Time-resolved responses

To examine the response time of our sensors to external forces, the output current signals were compared with the dynamic pressure inputs at a frequency of 1–5.5 Hz (Fig. 3). Note that the current waves were almost the same as the input pressure waves under a pressure of ~400 Pa at the lower frequency (1–2 Hz). Furthermore, the applied pressure was increased to 600 Pa at a frequency of 1, 3 and 5.5 Hz (Fig. 3c). The output electrical signals remained stable without evident change in amplitude up to 5.5 Hz. A negligible hysteresis was observed under a pressure of 600 Pa at 1 Hz (Supplementary Fig. 10a,b), which increased with the increasing frequency up to 0.05 s at 5.5 Hz. This hysteresis may be attributed to elastic deformation of tissue paper during loading–unloading process and the viscoelastic effects of the PDMS layers21. However, the bandwidth and the line shapes kept almost unchanged as the force frequency increased. Similar quick response time was also observed in the abrupt unloading process from 1,600 to 0 Pa (Supplementary Fig. 10c), where a response time of 17 ms was obtained.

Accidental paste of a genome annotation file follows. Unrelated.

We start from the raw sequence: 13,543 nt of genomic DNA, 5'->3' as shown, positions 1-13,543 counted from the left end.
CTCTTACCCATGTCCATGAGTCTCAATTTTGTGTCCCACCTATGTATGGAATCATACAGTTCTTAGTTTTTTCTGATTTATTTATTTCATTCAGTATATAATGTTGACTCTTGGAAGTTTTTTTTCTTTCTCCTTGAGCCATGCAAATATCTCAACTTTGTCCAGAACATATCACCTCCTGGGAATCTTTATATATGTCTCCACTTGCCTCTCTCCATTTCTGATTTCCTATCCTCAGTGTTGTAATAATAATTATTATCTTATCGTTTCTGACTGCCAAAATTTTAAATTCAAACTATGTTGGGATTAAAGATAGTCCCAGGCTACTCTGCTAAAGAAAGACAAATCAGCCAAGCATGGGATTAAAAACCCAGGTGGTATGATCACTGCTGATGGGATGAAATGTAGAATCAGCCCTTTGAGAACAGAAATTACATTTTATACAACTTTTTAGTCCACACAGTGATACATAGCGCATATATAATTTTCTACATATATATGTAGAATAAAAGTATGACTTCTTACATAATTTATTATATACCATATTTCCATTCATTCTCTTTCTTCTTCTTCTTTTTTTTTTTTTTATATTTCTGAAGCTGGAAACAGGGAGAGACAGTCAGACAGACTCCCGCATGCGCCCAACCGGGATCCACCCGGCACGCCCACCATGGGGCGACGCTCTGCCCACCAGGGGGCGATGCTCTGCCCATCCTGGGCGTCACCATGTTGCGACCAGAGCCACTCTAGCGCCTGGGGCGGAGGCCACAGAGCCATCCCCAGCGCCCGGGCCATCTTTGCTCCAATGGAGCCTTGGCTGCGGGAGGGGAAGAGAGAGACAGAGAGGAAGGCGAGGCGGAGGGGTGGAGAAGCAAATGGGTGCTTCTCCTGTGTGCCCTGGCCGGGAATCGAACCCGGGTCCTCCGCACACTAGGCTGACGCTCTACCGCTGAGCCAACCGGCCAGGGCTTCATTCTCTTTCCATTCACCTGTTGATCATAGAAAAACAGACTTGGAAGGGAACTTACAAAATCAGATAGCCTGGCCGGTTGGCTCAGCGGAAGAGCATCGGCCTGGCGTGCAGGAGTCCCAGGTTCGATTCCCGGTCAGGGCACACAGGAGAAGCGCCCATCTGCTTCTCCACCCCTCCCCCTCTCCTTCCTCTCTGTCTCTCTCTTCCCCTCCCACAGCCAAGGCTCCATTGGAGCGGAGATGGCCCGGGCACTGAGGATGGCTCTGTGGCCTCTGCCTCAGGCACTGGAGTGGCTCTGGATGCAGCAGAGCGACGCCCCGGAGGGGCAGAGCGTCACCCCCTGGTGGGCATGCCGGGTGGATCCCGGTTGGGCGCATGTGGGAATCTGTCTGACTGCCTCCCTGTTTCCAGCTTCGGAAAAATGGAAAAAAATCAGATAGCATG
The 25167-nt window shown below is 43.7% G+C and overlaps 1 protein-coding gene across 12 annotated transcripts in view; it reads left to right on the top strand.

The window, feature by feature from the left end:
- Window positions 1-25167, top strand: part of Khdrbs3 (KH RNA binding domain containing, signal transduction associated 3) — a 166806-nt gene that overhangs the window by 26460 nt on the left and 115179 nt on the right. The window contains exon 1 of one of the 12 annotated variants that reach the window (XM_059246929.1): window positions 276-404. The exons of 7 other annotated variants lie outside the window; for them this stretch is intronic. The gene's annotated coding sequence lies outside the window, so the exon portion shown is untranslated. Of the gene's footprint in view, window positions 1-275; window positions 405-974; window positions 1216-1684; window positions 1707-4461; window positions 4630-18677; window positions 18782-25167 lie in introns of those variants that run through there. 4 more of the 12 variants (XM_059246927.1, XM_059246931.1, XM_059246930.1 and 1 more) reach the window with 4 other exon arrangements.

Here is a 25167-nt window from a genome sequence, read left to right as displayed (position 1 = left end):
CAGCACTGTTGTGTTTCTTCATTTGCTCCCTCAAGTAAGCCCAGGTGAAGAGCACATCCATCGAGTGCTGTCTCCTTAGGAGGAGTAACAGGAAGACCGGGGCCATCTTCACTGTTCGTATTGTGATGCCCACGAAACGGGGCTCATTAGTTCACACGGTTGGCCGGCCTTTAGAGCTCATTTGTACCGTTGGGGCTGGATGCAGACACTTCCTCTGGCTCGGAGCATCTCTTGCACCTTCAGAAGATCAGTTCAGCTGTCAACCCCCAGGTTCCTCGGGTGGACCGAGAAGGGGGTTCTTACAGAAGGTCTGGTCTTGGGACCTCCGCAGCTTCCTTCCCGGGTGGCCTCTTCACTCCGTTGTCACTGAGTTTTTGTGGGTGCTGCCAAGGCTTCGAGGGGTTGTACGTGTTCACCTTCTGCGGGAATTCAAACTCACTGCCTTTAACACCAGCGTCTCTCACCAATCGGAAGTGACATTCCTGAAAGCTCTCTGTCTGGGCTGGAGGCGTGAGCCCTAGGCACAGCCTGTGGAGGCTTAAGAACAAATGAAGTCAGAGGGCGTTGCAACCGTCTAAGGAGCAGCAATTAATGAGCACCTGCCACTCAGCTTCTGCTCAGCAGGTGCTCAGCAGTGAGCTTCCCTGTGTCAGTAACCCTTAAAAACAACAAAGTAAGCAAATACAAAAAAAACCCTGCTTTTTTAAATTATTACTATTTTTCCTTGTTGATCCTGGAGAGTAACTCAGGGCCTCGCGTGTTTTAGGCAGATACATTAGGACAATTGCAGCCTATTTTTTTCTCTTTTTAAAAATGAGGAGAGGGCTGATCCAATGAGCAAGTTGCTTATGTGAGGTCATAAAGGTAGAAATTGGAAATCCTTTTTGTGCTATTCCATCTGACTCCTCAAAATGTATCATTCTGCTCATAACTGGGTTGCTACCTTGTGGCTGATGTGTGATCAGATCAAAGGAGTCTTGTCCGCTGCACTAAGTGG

Figure 3: Pressure-resolved and time-resolved responses.
figure 3

(a, b) Pressure-resolved measurements of the output signal as the function of applied pressure in the range of 400–550 Pa at the frequency of 1 Hz and 2 Hz, respectively. (c) Plots showing frequency responses at the dynamic pressure of 600 Pa: pressure input frequency of 1, 3 and 5.5 Hz.

Pressure-resolved responses

To estimate the pressure range of our AuNWs-based sensors towards dynamic forces, a piezoelectric stepping positioner with minimum displacement of only 1 μm was applied to the sensors. As shown in Fig. 4a a pressure of 13 Pa could be detected, which is equivalent to the weight of a water droplet (~13 μl) on a surface of 10 mm2. At the higher pressure range, the noise-free, stable continuous responses could be observed up to 2,600 Pa (Fig. 4b).